Criminal Procedure Law, Art. 37; Standing Committee of the National People's Congress, Lawyers Law of the People's Republic of China 《中华人民共和国律师法(2001修正)》, adopted on May 15, 1996, amended on December 29, 2001, Art 31. Available at: http://law.chinalawinfo.com/newlaw2002/SLC/SLC.asp?Db=chl&Gid=38085. The law was revised on October 28, 2007.
 Lü Liangbiao, "Difficulties of Lawyer-Client Meetings And the Way Out" [律师“会见难”及其破解], Chinese Lawyer 1 (2006): 35.
 Law on the Protection of State Secrets of the People's Republic of China 《中华人民共和国保守国家秘密法》 (Article 8, Item 6); 1995 notice issued by the Ministry of Public Security and the National Administration for the Protection of State Secrets, entitled Regulation on State Secrets and the Scope of Each Level of Classification in Public Security Work 《公安部、国家保密局关于印发《公安工作中国家秘密及其密级具体范围的规定》的通知》 (Articles 2(3)-8)).
 2007 Lawyers Law, Chinese text available at: http://www.gov.cn/jrzg/2007-10/28/content_788495.htm.
 Criminal Procedure Law, Art. 96; Provisions Concerning Several Issues in the Implementation of the Criminal Procedure Law, issued on 19 January 1998 by Supreme People's Court, Supreme People's Procuratorate, Ministry of Public Security, Ministry of Justice and the NPC Standing Committee Legal Affairs Working Committee ("Implementation Provisions").
 2007 Lawyers Law, Art. 33.
 Art. 11 of the Implementation Provisions of the Criminal Procedure Law, "According to Art. 96 . . . lawyers shall get the approval from the interrogation organs in the state secrets cases. Lawyers may meet their clients without any approval in the non-state secret cases. The interrogation organs can not refuse the approval for the excuse of need to keep secret in the interrogation period. When lawyers request to meet their clients, the arrangement shall be made within 48 hours. For the important and complicated cases in which more than two people involved like organized, led, joined the underworld gangs and others, the arrangement shall be made within five days."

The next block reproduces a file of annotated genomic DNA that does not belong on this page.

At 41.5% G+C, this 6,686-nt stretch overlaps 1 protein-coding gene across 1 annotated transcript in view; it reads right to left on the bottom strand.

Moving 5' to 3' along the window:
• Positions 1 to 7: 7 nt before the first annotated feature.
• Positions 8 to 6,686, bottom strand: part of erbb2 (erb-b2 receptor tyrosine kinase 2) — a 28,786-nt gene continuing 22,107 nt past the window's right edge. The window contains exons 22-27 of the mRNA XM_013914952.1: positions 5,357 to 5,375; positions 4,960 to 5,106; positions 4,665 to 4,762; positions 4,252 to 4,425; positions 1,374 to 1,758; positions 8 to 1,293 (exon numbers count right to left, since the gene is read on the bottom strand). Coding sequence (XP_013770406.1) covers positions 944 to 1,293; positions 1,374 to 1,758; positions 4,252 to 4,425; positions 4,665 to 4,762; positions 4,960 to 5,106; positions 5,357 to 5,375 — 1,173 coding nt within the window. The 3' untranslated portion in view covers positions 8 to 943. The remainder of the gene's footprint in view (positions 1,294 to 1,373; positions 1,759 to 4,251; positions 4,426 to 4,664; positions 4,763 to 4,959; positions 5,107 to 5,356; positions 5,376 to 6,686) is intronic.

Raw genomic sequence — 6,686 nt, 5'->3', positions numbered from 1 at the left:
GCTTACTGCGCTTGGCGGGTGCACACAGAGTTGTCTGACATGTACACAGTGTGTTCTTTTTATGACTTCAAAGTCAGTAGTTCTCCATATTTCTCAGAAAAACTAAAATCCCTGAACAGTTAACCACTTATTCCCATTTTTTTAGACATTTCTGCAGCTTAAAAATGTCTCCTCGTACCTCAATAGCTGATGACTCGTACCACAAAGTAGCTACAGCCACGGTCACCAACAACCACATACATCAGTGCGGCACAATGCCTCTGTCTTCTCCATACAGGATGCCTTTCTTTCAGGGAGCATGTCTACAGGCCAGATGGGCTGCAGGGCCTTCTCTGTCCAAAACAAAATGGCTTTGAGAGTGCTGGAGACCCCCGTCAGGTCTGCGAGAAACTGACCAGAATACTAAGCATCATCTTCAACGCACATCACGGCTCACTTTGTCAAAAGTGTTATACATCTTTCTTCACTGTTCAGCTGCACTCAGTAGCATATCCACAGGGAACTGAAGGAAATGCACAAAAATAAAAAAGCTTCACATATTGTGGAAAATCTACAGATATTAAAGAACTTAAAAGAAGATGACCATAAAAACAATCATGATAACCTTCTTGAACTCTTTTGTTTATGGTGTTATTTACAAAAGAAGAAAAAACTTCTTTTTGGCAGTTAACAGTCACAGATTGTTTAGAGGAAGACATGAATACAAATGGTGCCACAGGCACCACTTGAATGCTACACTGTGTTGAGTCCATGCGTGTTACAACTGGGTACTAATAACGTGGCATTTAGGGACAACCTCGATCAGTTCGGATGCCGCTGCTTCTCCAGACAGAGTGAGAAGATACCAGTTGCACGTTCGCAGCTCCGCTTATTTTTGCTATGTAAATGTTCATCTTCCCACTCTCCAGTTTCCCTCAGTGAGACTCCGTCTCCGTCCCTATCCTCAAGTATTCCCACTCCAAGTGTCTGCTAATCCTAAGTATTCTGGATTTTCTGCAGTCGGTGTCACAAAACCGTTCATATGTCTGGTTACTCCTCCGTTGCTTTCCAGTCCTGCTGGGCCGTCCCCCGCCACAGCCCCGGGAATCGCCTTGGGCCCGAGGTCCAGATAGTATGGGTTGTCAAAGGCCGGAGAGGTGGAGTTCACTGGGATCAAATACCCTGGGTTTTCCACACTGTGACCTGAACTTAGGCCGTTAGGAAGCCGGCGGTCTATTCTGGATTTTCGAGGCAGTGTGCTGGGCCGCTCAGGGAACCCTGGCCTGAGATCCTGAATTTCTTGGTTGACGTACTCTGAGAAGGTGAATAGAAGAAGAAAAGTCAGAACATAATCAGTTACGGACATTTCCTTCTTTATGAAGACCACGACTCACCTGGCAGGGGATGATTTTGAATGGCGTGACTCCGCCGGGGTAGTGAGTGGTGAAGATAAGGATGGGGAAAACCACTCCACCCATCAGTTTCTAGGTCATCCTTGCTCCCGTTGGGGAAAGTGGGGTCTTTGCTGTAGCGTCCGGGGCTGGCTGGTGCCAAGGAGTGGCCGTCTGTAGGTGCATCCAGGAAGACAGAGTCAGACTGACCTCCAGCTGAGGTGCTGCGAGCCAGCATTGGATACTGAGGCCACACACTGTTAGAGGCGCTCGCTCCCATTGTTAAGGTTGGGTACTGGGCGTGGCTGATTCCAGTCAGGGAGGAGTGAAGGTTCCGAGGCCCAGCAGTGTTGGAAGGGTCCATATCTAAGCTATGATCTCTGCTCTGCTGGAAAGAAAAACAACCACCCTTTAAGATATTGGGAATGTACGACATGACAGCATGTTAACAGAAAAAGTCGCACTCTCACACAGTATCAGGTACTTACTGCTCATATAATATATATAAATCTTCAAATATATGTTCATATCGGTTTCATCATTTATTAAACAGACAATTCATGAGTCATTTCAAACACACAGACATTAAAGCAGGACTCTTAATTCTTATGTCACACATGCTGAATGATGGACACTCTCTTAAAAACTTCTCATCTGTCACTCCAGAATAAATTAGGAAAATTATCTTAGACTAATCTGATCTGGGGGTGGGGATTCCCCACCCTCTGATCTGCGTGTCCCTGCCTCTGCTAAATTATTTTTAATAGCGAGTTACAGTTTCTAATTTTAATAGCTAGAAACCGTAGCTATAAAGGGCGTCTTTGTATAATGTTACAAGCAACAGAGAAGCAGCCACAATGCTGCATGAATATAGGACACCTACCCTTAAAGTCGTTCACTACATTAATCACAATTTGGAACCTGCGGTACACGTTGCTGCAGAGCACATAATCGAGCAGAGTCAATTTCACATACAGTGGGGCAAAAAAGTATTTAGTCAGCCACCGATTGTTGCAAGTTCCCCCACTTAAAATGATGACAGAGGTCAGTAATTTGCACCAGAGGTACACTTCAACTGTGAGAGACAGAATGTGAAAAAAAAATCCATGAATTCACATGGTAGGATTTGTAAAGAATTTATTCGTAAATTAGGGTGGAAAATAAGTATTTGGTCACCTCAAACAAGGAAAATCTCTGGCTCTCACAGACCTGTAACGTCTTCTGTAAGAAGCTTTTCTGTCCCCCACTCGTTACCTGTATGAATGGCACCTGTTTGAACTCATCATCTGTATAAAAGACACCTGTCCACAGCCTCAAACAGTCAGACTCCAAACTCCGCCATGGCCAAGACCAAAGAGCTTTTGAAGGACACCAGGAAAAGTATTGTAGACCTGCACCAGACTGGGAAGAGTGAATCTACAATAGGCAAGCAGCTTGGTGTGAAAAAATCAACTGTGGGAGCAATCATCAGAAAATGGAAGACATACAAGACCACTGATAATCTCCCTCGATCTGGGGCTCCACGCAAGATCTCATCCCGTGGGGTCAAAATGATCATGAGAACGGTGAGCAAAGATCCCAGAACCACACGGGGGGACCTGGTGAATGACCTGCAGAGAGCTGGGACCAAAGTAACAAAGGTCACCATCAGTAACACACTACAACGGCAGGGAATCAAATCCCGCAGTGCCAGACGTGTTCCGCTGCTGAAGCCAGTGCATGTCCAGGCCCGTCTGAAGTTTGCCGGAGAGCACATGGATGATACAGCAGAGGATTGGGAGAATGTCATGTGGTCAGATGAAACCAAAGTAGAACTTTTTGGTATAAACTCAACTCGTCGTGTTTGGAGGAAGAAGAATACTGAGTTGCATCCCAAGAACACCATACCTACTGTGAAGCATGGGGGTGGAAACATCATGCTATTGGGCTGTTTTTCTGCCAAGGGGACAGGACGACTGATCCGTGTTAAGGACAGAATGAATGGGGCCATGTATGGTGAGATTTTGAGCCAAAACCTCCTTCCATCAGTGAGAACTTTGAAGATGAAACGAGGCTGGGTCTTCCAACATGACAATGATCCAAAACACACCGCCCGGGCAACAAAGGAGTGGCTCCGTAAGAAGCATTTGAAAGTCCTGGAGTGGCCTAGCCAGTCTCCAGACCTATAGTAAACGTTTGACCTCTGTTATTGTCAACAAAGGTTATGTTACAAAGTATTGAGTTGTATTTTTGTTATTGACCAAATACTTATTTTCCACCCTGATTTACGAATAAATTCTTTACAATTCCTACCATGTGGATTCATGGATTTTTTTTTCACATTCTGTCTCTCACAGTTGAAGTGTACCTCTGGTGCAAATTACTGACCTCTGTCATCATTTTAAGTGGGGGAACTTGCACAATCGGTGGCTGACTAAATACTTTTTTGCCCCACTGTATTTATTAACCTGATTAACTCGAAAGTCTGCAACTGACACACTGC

2007 Lawyers Law, Art. 37.
 See, e.g., Nantong City Bureau of Justice, "Opinion on Further Strengthening the Guidance of Lawyers Handling Major Cases," February 18, 2004, available at: http://www.ntda.gov.cn/wjzxqw/W2580001035.htm; Guangdong Municipal Bureau of Justice and the Guangdong Lawyers Association, "Guiding Supervisory Notice on Strengthening Lawyers' Work in Handling Major Sensitive and Collective Cases," September 10, 2004, available at: http://www1.gdetime.com.cn/article/viewArticle.php?id=355; Henan Provincial Bureau of Justice, "Guiding Supervisory Opinion on Strengthening Lawyers' Work in Handling Major Sensitive and Collective Cases," April 10, 2006, available at: http://www.hnlawyer.org/show.aspx?id=2485; Shenzhen Municipal Bureau of Justice, "Provisional Regulation on Lawyers' Work in Handling Sensitive and Collective Cases." June 29, 2006, available at: http://www.szlawyers.com/ShowDetail.asp?ArticleId=2346.
 Shenzhen Municipal Bureau of Justice, "Provisional Regulation on Lawyers' Work in Handling Sensitive and Collective Cases." June 29, 2006, art.6.
 Shenzhen Municipal Bureau of Justice, "Provisional Regulation on Lawyers' Work in Handling Sensitive and Collective Cases." June 29, 2006, art. 5.
 Shenzhen Municipal Bureau of Justice, "Provisional Regulation on Lawyers' Work in Handling Sensitive and Collective Cases." June 29, 2006, art. 3.
 Wang Chunbo, "An Analysis of the Current Risks in the Legal Profession" [律师执业风险现况的分析], Qiushi 11 (2004): 82-83.
 The All-China Lawyers Association's "Guiding Opinion on Lawyers Handling Collective Cases," approved by the Executive Council of the All China Lawyers Association on March 20, 2006. Available at: http://www.chineselawyer.com.cn/pages/2006-5-15/s34852.html.
 Cho Young Nam, "Symbiotic Neighbor or Extra-Court Judge? The Supervision over Courts by Chinese Local People's Congresses," The China Quarterly 176 (2003): 1068-1083; William P. Alford, "Tasseled Loafers for Barefoot Lawyers: Transformation and Tension in the World of Chinese Legal Workers," China Quarterly 141 (1995): 22-38.
 Wang Chenguang and Gao Qicai, "A Survey on the Current State of the Legal Profession: A Summary of Interviews from Wuhan" [律师执业的现状调查：武汉律师访谈综述], Zhongguo Lushi (December 2000): 5-13.
 Cai, op.cit.